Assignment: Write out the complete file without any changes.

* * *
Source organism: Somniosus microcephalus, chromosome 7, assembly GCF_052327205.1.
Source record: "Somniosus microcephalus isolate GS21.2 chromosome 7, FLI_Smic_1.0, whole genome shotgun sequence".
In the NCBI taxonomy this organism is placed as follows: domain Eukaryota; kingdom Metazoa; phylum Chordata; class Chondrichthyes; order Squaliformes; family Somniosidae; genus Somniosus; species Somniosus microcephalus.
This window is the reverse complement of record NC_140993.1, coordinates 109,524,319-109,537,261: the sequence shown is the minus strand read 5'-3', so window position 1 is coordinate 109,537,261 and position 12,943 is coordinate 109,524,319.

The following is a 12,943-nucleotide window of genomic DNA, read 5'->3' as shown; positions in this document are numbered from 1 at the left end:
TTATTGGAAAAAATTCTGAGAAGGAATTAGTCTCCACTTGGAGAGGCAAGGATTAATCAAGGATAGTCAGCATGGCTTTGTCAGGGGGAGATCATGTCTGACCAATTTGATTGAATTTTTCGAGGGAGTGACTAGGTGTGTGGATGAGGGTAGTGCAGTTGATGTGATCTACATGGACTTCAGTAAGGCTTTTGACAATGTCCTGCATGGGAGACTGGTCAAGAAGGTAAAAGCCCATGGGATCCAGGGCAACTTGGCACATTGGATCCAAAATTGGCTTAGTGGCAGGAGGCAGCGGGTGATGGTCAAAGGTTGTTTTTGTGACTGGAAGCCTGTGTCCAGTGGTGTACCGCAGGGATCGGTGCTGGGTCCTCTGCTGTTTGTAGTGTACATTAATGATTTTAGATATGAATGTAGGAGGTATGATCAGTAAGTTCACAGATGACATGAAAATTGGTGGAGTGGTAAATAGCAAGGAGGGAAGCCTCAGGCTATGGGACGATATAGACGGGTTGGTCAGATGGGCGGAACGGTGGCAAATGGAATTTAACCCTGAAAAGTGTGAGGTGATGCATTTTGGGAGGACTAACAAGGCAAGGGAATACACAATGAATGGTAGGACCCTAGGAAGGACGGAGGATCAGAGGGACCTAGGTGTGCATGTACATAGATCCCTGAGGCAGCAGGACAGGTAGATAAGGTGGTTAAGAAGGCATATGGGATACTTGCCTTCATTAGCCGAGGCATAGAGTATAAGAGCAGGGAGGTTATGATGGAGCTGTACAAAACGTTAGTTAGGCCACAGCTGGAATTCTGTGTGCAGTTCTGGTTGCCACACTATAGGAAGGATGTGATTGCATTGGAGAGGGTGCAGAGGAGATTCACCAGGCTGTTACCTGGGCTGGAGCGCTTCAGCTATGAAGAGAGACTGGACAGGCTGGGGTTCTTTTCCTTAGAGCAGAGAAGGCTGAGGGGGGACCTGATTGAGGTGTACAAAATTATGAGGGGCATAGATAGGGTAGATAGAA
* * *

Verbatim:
Source organism: Somniosus microcephalus, chromosome 7, assembly GCF_052327205.1.
Source record: "Somniosus microcephalus isolate GS21.2 chromosome 7, FLI_Smic_1.0, whole genome shotgun sequence".
In the NCBI taxonomy this organism is placed as follows: domain Eukaryota; kingdom Metazoa; phylum Chordata; class Chondrichthyes; order Squaliformes; family Somniosidae; genus Somniosus; species Somniosus microcephalus.
This window is the reverse complement of record NC_140993.1, coordinates 109,524,319-109,537,261: the sequence shown is the minus strand read 5'-3', so window position 1 is coordinate 109,537,261 and position 12,943 is coordinate 109,524,319.

The following is a 12,943-nucleotide window of genomic DNA, read 5'->3' as shown; positions in this document are numbered from 1 at the left end:
TTATTGGAAAAAATTCTGAGAAGGAATTAGTCTCCACTTGGAGAGGCAAGGATTAATCAAGGATAGTCAGCATGGCTTTGTCAGGGGGAGATCATGTCTGACCAATTTGATTGAATTTTTCGAGGGAGTGACTAGGTGTGTGGATGAGGGTAGTGCAGTTGATGTGATCTACATGGACTTCAGTAAGGCTTTTGACAATGTCCTGCATGGGAGACTGGTCAAGAAGGTAAAAGCCCATGGGATCCAGGGCAACTTGGCACATTGGATCCAAAATTGGCTTAGTGGCAGGAGGCAGCGGGTGATGGTCAAAGGTTGTTTTTGTGACTGGAAGCCTGTGTCCAGTGGTGTACCGCAGGGATCGGTGCTGGGTCCTCTGCTGTTTGTAGTGTACATTAATGATTTTAGATATGAATGTAGGAGGTATGATCAGTAAGTTCACAGATGACATGAAAATTGGTGGAGTGGTAAATAGCAAGGAGGGAAGCCTCAGGCTATGGGACGATATAGACGGGTTGGTCAGATGGGCGGAACGGTGGCAAATGGAATTTAACCCTGAAAAGTGTGAGGTGATGCATTTTGGGAGGACTAACAAGGCAAGGGAATACACAATGAATGGTAGGACCCTAGGAAGGACGGAGGATCAGAGGGACCTAGGTGTGCATGTACATAGATCCCTGAGGCAGCAGGACAGGTAGATAAGGTGGTTAAGAAGGCATATGGGATACTTGCCTTCATTAGCCGAGGCATAGAGTATAAGAGCAGGGAGGTTATGATGGAGCTGTACAAAACGTTAGTTAGGCCACAGCTGGAATTCTGTGTGCAGTTCTGGTTGCCACACTATAGGAAGGATGTGATTGCATTGGAGAGGGTGCAGAGGAGATTCACCAGGCTGTTACCTGGGCTGGAGCGCTTCAGCTATGAAGAGAGACTGGACAGGCTGGGGTTCTTTTCCTTAGAGCAGAGAAGGCTGAGGGGGGACCTGATTGAGGTGTACAAAATTATGAGGGGCATAGATAGGGTAGATAGAA